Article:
Also, I'm pretty sure there was a bit that included the phrase "trying to do this mom thing" 3 times in as many minutes.  The mom also said that Elissa liked to "make projects" out of people or "fix" them and tended to "find the most damaged" person around so many times I lost count.  It almost felt like lines where just copy-pasted around.  To say the movie repeated itself is an understatement.

The look of the film jumps from ultra-realistic handheld camera to this repeated shot where the camera cranes from below a character up past them and then shoots them from some point above the house to this "artsy" style with psychedelic colors, POV shots, and fast cuts.  It's jarring, but the worst part is that all of it fails to convey internal geography.  I don't know where locations are in relation to each other, and I don't even know what houses are shaped like.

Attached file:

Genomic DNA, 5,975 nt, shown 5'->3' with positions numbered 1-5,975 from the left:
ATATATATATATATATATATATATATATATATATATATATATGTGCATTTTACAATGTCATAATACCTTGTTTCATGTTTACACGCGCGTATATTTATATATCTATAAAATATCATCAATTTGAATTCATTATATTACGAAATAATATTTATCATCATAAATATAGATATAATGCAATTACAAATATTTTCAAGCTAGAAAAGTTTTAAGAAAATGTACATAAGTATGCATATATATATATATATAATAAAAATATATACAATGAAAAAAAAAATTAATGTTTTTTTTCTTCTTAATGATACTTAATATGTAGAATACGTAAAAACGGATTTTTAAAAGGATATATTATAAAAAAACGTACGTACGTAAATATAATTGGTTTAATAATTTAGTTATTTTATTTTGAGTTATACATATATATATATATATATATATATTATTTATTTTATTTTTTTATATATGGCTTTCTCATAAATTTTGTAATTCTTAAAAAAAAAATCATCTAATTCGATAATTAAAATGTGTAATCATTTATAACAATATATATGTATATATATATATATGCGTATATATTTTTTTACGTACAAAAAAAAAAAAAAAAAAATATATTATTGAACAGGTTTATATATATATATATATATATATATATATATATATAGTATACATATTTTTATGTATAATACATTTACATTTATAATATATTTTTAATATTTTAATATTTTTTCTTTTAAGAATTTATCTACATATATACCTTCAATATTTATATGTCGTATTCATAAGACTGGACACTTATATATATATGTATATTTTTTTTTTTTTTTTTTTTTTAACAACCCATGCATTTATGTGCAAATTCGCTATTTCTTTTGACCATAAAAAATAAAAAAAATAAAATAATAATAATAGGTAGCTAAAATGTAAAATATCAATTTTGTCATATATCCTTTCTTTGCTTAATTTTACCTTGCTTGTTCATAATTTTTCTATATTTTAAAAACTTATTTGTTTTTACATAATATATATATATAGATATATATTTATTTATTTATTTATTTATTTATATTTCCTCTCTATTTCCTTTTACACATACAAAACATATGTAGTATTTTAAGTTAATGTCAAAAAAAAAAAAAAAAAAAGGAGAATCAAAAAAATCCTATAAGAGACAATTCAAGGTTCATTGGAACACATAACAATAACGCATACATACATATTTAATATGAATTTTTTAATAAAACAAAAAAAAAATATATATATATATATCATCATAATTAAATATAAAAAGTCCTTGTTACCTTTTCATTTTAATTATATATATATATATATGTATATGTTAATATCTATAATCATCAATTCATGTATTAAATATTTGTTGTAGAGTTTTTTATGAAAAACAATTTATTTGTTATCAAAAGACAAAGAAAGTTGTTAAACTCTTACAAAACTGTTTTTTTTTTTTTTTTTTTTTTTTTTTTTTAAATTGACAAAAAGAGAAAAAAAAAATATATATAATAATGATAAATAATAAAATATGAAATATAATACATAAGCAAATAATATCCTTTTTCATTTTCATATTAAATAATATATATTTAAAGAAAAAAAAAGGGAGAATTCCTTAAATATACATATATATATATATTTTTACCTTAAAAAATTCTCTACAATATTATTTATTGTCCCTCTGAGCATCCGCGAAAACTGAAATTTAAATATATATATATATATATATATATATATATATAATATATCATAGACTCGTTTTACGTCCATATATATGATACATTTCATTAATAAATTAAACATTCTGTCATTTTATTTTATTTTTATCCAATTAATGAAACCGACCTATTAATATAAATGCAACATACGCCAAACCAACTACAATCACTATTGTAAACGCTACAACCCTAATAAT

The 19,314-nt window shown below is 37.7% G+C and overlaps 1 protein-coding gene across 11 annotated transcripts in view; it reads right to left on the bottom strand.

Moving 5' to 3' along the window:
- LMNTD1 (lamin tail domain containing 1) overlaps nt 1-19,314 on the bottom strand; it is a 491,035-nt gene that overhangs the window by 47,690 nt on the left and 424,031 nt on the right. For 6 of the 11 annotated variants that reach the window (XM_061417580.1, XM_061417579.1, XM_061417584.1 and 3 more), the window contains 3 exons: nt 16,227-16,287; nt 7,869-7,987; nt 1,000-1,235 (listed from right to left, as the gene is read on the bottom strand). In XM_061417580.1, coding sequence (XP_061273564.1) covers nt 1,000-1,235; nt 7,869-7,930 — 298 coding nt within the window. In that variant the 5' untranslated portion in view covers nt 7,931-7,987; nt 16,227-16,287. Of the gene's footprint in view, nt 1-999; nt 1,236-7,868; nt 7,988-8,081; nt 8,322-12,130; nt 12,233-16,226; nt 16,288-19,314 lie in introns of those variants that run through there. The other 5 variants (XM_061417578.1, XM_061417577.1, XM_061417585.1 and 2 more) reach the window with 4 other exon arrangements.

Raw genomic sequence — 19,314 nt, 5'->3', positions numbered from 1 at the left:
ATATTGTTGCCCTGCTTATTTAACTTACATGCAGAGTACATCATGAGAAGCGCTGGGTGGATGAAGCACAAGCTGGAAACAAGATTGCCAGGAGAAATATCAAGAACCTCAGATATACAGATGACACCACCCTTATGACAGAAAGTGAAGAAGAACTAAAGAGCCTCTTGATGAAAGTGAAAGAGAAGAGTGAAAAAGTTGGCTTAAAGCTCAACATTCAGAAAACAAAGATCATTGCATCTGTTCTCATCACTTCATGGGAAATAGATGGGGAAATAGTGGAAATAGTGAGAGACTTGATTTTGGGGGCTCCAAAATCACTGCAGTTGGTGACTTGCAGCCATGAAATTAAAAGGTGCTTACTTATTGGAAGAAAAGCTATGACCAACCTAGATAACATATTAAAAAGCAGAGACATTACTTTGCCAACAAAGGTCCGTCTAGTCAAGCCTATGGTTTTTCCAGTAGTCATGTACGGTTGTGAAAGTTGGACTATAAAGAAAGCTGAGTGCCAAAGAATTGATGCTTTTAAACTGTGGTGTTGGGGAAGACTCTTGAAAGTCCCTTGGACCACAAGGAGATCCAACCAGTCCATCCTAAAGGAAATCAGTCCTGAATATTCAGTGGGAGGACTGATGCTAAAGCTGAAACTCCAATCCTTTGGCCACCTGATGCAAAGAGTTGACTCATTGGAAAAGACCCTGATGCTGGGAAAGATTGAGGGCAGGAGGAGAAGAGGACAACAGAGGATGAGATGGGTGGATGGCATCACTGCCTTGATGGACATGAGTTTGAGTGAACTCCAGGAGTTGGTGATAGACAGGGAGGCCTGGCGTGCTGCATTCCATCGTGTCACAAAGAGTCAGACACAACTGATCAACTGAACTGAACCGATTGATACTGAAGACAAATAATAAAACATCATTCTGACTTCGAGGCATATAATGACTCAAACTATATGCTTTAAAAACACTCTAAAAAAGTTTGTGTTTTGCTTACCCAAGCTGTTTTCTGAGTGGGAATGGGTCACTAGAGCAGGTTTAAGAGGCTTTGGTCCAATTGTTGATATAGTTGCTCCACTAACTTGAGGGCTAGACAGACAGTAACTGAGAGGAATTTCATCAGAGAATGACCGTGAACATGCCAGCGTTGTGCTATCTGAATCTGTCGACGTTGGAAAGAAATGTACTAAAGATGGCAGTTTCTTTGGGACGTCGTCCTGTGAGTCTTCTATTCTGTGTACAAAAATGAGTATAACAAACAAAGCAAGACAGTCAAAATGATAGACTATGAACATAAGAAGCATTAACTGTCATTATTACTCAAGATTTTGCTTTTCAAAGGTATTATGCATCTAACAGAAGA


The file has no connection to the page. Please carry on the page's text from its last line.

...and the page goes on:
As to the plot, if you're at all familiar with the Paul_Millander plot from season 2 of the original CSI series, that's basically what's going on.  There are some twists to get there but it's pretty predictable.  There's also a bit of some other TV plot in there, but I can't actually remember enough specifics about it.  And that's the problem, really.  This is a 100 minute long movie that tried to create an effective mystery centering around a serial abductor.  They've tried to include a well-characterized lead character, add a lot of psychosis to the antagonist and create a complex plot of misdirections to avoid their twists being obvious.  This is something TV shows have been able to do really well recently, since they have a few episodes to do it.  The movie tried to do a lot, but managed its time poorly and wound pulling out a lot of random "oh yeah...his parents also did meth!" things that came out of nowhere, didn't add much, and were sometimes inconsistent with previous scenes.